The Transportation, Housing and Urban Development, and Related Agencies (THUD) Subcommittee of the House Committee on Appropriations conducted a hearing regarding HUD’s FY16 budget request on February 25. HUD Secretary Julián Castro was the hearing’s only witness. The Obama Administration submitted its FY16 budget request, including HUD’s budget, to Congress on February 2 (see Memo, 2/9).
Subcommittee Chair Mario Diaz-Balart (R-FL) questioned the 9% increase HUD is seeking for FY16. “HUD is requesting $49.3 billion in new budget authority in Fiscal Year 2016 – a 9% increase over 2015. That’s an ambitious request in a year where we are all still bound by the Budget Control Act sequester order. I don’t see any agency receiving a 9% increase over the prior year under current law,” Mr. Diaz-Balart said in his opening statement, adding that HUD has “tremendous problems” managing its resources as it is.
Chair Diaz-Balart said that since becoming Subcommittee Chair in January, he has become aware of all of the “IG [HUD Office of Inspector General] audits regarding HUD’s basic administrative controls: lax oversight of grantees, questionable hiring, Anti-Deficiency Act violations, poor IT management and systems, and on and on.” Taking aim at people receiving HUD assistance, Mr. Diaz-Balart said, “Heck – last year, with days left in the fiscal year, you [HUD] sent up a reprogramming letter to rearrange funds in order to pay rent. Rent! It’s what we expect of HUD tenants.”
Subcommittee Ranking Member David Price (D-NC) discussed cost constraints created under the Budget Control Act (BCA) of 2011. Mr. Price said that the BCA “is the law of the land, for better or worse, and I’d say mainly for worse.” He criticized Congress’s “self-imposed austerity” and its focus on appropriations cuts to shrink the deficit. Mr. Price thinks another softening of the BCA’s spending caps is needed for FY16, as was provided by the 2013 Ryan-Murray deal that alleviated the impact of sequester caps for FY14 and FY15.
Secretary Castro said the FY16 HUD budget request will protect the “vulnerable recipients of HUD rental assistance,” make progress on the federal strategic plan to end homelessness, and put HUD-subsidized public and assisted housing on a financially sustainable path.
Ranking Member Price questioned Secretary Castro on HUD’s proposal to restore lost vouchers. HUD’s budget request would restore the 67,000 housing choice vouchers that were lost because of the sequester’s 2013 cuts. HUD would target these 67,000 vouchers to specific populations, including 22,500 for families, veterans, and Native American families experiencing homelessness. Targeting would be achieved through a competitive allocation of vouchers to public housing agencies (PHAs) that partner with their local Continua of Care to identify families. Another 5,000 vouchers would support victims of domestic and dating violence, and approximately 2,500 vouchers would support the Family Unification Program. The remaining 37,000 of the restored vouchers would be targeted to PHAs based on relative need.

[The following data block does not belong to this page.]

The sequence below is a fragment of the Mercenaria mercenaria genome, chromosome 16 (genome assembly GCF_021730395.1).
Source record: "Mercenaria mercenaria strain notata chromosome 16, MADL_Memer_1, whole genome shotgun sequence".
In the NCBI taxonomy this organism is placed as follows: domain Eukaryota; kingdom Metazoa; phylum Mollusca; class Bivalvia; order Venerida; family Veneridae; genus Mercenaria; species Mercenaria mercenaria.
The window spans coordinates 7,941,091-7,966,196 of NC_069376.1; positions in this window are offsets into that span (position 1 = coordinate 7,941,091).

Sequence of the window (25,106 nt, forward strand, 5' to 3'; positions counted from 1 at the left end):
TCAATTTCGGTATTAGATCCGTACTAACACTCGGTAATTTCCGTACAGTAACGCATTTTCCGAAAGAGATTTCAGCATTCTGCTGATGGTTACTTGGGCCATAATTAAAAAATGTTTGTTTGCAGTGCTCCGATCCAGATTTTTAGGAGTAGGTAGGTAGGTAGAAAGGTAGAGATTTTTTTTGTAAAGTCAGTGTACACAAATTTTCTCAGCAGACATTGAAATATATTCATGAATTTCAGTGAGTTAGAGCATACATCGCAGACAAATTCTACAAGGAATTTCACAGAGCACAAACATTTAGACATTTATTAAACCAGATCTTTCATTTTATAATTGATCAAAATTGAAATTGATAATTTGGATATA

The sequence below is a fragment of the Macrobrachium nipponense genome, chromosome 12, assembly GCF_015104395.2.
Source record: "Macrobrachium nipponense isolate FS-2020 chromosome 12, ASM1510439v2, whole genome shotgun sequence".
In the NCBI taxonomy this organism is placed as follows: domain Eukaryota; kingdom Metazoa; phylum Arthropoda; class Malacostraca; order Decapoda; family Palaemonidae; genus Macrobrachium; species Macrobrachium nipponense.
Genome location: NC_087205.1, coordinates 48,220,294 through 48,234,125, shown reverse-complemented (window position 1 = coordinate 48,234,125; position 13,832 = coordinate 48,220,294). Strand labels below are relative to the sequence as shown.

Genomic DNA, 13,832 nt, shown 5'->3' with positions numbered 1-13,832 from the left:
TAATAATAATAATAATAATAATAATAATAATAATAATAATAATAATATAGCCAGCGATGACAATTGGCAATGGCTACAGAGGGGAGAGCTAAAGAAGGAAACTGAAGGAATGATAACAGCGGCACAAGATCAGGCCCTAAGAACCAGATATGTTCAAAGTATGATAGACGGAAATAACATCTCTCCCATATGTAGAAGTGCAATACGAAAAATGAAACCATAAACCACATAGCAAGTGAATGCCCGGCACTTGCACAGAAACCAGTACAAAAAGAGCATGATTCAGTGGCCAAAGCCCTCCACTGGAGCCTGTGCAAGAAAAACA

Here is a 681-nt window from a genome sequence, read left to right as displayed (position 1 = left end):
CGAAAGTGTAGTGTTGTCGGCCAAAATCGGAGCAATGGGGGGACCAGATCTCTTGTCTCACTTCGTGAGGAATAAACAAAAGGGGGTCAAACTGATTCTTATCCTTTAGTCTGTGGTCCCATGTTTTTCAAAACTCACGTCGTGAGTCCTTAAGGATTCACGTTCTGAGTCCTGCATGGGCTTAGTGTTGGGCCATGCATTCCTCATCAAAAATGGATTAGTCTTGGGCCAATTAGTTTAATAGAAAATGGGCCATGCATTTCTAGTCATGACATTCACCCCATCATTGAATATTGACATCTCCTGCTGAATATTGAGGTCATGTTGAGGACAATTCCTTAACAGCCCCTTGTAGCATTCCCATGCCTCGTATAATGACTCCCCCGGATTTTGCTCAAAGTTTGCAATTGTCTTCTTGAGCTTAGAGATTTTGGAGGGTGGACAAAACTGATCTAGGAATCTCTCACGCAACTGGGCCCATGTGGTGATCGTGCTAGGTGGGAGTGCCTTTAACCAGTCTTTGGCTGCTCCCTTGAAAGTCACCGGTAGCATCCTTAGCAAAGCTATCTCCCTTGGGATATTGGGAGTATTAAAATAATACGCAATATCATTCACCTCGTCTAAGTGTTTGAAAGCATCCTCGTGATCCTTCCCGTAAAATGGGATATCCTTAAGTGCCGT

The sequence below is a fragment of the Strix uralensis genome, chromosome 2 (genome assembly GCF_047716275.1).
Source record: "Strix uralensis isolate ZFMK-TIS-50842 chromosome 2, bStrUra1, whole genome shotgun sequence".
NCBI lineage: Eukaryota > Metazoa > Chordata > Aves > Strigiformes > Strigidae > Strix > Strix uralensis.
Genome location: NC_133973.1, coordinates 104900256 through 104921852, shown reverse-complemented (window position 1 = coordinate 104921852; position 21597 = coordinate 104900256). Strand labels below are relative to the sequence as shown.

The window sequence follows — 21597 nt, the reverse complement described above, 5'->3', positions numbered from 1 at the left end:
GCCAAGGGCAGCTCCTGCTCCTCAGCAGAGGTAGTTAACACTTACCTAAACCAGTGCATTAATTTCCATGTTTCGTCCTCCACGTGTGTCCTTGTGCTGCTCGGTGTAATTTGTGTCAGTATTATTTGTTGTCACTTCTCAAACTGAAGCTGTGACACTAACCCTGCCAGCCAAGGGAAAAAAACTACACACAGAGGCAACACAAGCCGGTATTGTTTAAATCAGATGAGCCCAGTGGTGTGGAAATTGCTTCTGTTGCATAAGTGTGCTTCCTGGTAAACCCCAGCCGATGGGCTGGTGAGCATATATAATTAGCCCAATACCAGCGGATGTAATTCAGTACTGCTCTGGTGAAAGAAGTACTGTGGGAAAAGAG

Mr. Price said there may be some administrative efficiency issues with having too many targeted populations. Secretary Castro said that some of the targeting to special populations is modeled on HUD’s experience with Veterans Affairs Supportive Housing (VASH) vouchers, and that using targeted vouchers can very successful. Mr. Price said that it is worth thinking about how much of the VASH model is really replicable.
Representative Henry Cuellar (D-TX) thanked Secretary Castro for the proposal to increase funds for the Colonias communities that border Mexico. Mr. Cuellar said there are about 2,000 Colonias in Texas. HUD is requesting an amendment to the Community Development Block Grant (CDBG) statute to increase from 10% to 15% the set-aside for Colonias in the CDBG funds received by the states of Arizona, California, New Mexico, and Texas.
Representative David Jolly (R-FL) said he is concerned that HUD is moving to a Housing First approach in its homeless assistance programs. “Transitional housing providers have been very successful in my District,” Mr. Jolly said, more successful than Housing First. Secretary Castro responded that there is value in transitional housing, but “we have found that Housing First is a particularly successful model.” Secretary Castro said that HUD continues to fund programs that operate under both models.
Chair Diaz-Balart said the Subcommittee will hold two additional hearings on HUD’s budget request, one on housing programs and the other on community development programs.
Hearing documents are http://appropriations.house.gov/calendararchive/eventsingle.aspx?EventID=393989